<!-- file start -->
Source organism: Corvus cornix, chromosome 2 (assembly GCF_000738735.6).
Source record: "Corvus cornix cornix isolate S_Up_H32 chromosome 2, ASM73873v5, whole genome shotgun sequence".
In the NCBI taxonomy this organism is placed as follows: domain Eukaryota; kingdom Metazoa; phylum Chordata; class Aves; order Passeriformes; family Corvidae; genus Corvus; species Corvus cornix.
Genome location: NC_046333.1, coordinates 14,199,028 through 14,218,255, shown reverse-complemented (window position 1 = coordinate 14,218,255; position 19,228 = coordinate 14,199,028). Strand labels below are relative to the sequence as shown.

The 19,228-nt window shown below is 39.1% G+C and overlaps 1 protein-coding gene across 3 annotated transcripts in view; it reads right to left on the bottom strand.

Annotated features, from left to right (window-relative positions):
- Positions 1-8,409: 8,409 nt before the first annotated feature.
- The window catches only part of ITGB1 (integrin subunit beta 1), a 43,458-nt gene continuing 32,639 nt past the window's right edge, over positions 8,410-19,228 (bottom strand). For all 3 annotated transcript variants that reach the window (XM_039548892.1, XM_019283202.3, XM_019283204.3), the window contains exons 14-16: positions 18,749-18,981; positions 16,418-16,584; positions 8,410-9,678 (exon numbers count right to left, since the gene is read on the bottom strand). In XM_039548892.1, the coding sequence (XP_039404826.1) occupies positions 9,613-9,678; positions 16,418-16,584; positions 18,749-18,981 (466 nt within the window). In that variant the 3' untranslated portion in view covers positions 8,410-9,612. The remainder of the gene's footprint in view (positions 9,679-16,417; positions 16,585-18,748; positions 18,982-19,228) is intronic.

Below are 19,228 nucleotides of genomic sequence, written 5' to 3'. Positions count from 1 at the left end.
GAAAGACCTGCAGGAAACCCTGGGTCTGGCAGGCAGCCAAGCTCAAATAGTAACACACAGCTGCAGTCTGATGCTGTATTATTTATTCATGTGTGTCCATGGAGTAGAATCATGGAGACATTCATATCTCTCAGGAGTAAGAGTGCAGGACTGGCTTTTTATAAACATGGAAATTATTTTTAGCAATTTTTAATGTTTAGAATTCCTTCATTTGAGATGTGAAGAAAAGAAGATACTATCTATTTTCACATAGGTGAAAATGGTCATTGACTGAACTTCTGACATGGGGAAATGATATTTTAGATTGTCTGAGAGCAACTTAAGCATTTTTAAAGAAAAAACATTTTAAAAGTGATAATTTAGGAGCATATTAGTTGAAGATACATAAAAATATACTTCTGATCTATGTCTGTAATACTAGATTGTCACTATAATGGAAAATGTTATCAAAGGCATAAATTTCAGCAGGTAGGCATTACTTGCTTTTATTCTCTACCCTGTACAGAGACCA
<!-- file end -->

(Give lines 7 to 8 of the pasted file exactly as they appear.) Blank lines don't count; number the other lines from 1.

- Positions 1-8,409: 8,409 nt before the first annotated feature.
- The window catches only part of ITGB1 (integrin subunit beta 1), a 43,458-nt gene continuing 32,639 nt past the window's right edge, over positions 8,410-19,228 (bottom strand). For all 3 annotated transcript variants that reach the window (XM_039548892.1, XM_019283202.3, XM_019283204.3), the window contains exons 14-16: positions 18,749-18,981; positions 16,418-16,584; positions 8,410-9,678 (exon numbers count right to left, since the gene is read on the bottom strand). In XM_039548892.1, the coding sequence (XP_039404826.1) occupies positions 9,613-9,678; positions 16,418-16,584; positions 18,749-18,981 (466 nt within the window). In that variant the 3' untranslated portion in view covers positions 8,410-9,612. The remainder of the gene's footprint in view (positions 9,679-16,417; positions 16,585-18,748; positions 18,982-19,228) is intronic.